Taxes: Scholz: Have picked up speed with modernization

Chancellor Olaf Scholz sees the federal government on course for modernizing Germany.

Taxes: Scholz: Have picked up speed with modernization

Chancellor Olaf Scholz sees the federal government on course for modernizing Germany. Speed ​​had picked up, said the SPD politician on Friday at the traditional summer press conference in Berlin. It's about stopping man-made climate change. The pace of change has accelerated significantly.

Scholz referred to the goal of the federal government that 80 percent of the electricity should come from renewable energies in 2030 - according to industry information, the share is currently more than half. To this end, the power grid will be expanded and the charging network for e-cars, according to Scholz. He also mentioned the planned construction of hydrogen-capable gas power plants and the establishment of a hydrogen network. The chancellor went on to say that investments for the future are being made in Germany.

The federal government supports the settlement of semiconductor factories with enormous sums. Intel in Magdeburg is to receive almost ten billion euros from the state for a total investment volume of 30 billion euros.

Criticism of public disputes

Scholz criticizes the public disputes in the traffic light coalition. "It's no secret: neither I nor anyone else like the fact that there was such a loud discussion," he said. For months there had been fierce controversy within the coalition of SPD, Greens and FDP, especially on the so-called heating law.

Scholz went on to say that certain things that had been set in motion with the pace of innovation that the coalition for Germany had set itself were being discussed for the first time. Not only the government, but also society needs an understanding that compromise is good and sensible politics. He promotes it very much. As a result, a very good solution has now been found for the heating law. You have to make it clear that the consensus, the compromise, that "let it go" is a good way to build Germany.

Two percent for defense in the long term

In view of the Russian war of aggression against Ukraine, Scholz assured that the federal government wants to spend two percent of gross domestic product on defense in the long term. "We have decided that we want to spend these two percent on defense for the Bundeswehr. Next year we will achieve this for the first time from budget funds and the special fund," said the SPD politician. "And I repeat here what I have said on many occasions: It will remain so, even if the special fund is used up," added Scholz.

This week's NATO summit in the Lithuanian capital Vilnius decided: "In accordance with our obligations under Article 3 of the Washington Treaty, we have made a permanent commitment to invest at least 2 percent of our gross domestic product in defense every year." With this compromise formulation, the NATO states settled their dispute over the level of national defense spending for the time being.

Committed to the Convention against Cluster Munitions

Scholz again defended the US decision to supply cluster munitions, but at the same time emphasized the importance of the treaty banning this type of munitions. Germany does not have to comment on the sovereign decisions of other states, he said. The US government "made a decision that is not ours, but that it made sovereignly" - with the indication that otherwise it would not be able to provide sufficient ammunition.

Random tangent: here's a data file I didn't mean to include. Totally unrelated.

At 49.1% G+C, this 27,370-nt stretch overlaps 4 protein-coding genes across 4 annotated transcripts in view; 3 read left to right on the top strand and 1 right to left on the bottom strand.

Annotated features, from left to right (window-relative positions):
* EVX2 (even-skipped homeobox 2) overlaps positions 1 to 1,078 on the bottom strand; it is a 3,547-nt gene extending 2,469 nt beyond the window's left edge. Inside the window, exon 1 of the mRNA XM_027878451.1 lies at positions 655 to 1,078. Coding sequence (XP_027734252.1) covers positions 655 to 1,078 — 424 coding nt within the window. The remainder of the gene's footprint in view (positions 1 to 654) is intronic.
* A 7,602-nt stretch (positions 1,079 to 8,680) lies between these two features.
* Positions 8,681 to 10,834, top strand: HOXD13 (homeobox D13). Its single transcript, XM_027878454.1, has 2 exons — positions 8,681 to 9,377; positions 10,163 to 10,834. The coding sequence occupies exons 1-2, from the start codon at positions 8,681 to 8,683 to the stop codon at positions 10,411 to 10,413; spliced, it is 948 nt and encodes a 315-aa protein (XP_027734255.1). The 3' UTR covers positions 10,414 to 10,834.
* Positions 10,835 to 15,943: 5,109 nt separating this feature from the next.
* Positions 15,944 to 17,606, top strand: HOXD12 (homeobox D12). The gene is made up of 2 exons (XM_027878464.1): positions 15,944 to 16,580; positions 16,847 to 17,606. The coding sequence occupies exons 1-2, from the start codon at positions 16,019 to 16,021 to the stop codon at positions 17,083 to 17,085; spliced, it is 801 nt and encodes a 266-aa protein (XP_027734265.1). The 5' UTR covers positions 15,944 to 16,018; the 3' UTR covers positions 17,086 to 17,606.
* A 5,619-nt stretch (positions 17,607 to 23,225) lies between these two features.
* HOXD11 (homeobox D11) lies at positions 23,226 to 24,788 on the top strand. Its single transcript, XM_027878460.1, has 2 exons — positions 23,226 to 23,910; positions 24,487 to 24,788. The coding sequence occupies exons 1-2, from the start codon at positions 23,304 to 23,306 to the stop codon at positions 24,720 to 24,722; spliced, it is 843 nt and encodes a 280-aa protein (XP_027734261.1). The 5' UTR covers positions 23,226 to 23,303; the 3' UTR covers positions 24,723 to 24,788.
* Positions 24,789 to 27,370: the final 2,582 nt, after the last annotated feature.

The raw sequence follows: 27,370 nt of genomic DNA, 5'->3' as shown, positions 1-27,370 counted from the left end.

At the same time, Scholz underlined: "But I want to say again: This convention is of great importance to me." It's not at all about the weapon and its effectiveness in war, "because all the weapons that we supply result in terrible destruction when they hit their targets." It is more about "that after the war and outside of the warring parties, others are not threatened by ammunition lying around by accident". Everywhere in Germany where bombs have fallen, there are repeated bomb alerts, even many decades after the end of the Second World War. "And that's why it's a very legitimate concern that we're pursuing with this convention. And I feel obliged to that," said Scholz.

Commitment to the debt brake

Scholz expressly acknowledged the debt brake. Scholz emphasized that the fact that the draft budget again limits new borrowing after the high spending due to the corona pandemic and the Ukraine war is “a step in the right direction”. "We're back on track on the budget and I think that's a good sign." The draft for the 2024 federal budget, which was approved after months of coalition disputes, envisages a reduction in new debt to 16.6 billion euros.

For police use in swimming pool riots

After outbreaks of violence in several Berlin outdoor pools, the Chancellor spoke out in favor of using the police to take action against the rioters. "It is absolutely correct if the conclusion drawn from this is to use the police now," said the SPD politician on Friday in Berlin at his summer press conference. Such incidents should not be acknowledged "with a shrug", stressed Scholz. It must be clear "that we as a state do not tolerate that".

Violent clashes in the Columbiabad in Berlin-Neukölln made national headlines last weekend. The outdoor pool is known nationwide because there are often riots and problems with young people there. Parts of the Neukölln district are considered a social hotspot. When asked whether the incidents could be traced back to integration deficits, the chancellor was evasive: "Anyone who does something like that doesn't behave according to our rules."

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